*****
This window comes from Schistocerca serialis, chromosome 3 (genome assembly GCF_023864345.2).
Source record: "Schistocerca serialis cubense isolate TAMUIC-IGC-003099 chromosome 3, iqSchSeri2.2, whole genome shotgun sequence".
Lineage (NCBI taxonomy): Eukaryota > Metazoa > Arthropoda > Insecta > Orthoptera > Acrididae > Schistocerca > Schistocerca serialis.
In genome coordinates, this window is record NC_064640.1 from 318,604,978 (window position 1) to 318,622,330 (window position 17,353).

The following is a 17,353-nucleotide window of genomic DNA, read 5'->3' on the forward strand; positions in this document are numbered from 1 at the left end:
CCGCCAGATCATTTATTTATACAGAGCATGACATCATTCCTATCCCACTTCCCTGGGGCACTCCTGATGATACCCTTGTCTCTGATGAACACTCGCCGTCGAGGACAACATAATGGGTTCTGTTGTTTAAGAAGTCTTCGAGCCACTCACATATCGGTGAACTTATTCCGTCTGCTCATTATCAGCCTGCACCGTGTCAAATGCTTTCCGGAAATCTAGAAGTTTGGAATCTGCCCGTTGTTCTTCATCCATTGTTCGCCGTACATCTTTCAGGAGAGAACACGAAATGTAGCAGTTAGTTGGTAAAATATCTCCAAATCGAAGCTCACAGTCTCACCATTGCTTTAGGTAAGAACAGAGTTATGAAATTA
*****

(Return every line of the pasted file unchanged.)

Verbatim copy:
This window comes from Schistocerca serialis, chromosome 3 (genome assembly GCF_023864345.2).
Source record: "Schistocerca serialis cubense isolate TAMUIC-IGC-003099 chromosome 3, iqSchSeri2.2, whole genome shotgun sequence".
Lineage (NCBI taxonomy): Eukaryota > Metazoa > Arthropoda > Insecta > Orthoptera > Acrididae > Schistocerca > Schistocerca serialis.
In genome coordinates, this window is record NC_064640.1 from 318,604,978 (window position 1) to 318,622,330 (window position 17,353).

The following is a 17,353-nucleotide window of genomic DNA, read 5'->3' on the forward strand; positions in this document are numbered from 1 at the left end:
CCGCCAGATCATTTATTTATACAGAGCATGACATCATTCCTATCCCACTTCCCTGGGGCACTCCTGATGATACCCTTGTCTCTGATGAACACTCGCCGTCGAGGACAACATAATGGGTTCTGTTGTTTAAGAAGTCTTCGAGCCACTCACATATCGGTGAACTTATTCCGTCTGCTCATTATCAGCCTGCACCGTGTCAAATGCTTTCCGGAAATCTAGAAGTTTGGAATCTGCCCGTTGTTCTTCATCCATTGTTCGCCGTACATCTTTCAGGAGAGAACACGAAATGTAGCAGTTAGTTGGTAAAATATCTCCAAATCGAAGCTCACAGTCTCACCATTGCTTTAGGTAAGAACAGAGTTATGAAATTA